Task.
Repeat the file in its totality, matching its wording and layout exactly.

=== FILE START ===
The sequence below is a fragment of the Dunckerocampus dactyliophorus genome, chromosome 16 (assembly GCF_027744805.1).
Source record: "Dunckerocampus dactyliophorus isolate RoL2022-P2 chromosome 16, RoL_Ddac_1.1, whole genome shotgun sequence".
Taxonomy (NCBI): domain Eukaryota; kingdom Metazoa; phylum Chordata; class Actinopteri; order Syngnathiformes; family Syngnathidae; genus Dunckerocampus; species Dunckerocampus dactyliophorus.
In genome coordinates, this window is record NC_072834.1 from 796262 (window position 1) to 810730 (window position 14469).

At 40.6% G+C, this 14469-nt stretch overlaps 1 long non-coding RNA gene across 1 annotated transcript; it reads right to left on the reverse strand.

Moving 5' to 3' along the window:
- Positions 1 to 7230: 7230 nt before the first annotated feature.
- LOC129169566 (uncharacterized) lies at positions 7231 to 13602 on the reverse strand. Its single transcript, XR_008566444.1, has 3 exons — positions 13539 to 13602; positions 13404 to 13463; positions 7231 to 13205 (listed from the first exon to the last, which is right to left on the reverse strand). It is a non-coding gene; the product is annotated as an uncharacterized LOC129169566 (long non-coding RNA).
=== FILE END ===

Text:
The sequence below is a fragment of the Dunckerocampus dactyliophorus genome, chromosome 16 (assembly GCF_027744805.1).
Source record: "Dunckerocampus dactyliophorus isolate RoL2022-P2 chromosome 16, RoL_Ddac_1.1, whole genome shotgun sequence".
Taxonomy (NCBI): domain Eukaryota; kingdom Metazoa; phylum Chordata; class Actinopteri; order Syngnathiformes; family Syngnathidae; genus Dunckerocampus; species Dunckerocampus dactyliophorus.
In genome coordinates, this window is record NC_072834.1 from 796262 (window position 1) to 810730 (window position 14469).

At 40.6% G+C, this 14469-nt stretch overlaps 1 long non-coding RNA gene across 1 annotated transcript; it reads right to left on the reverse strand.

Moving 5' to 3' along the window:
- Positions 1 to 7230: 7230 nt before the first annotated feature.
- LOC129169566 (uncharacterized) lies at positions 7231 to 13602 on the reverse strand. Its single transcript, XR_008566444.1, has 3 exons — positions 13539 to 13602; positions 13404 to 13463; positions 7231 to 13205 (listed from the first exon to the last, which is right to left on the reverse strand). It is a non-coding gene; the product is annotated as an uncharacterized LOC129169566 (long non-coding RNA).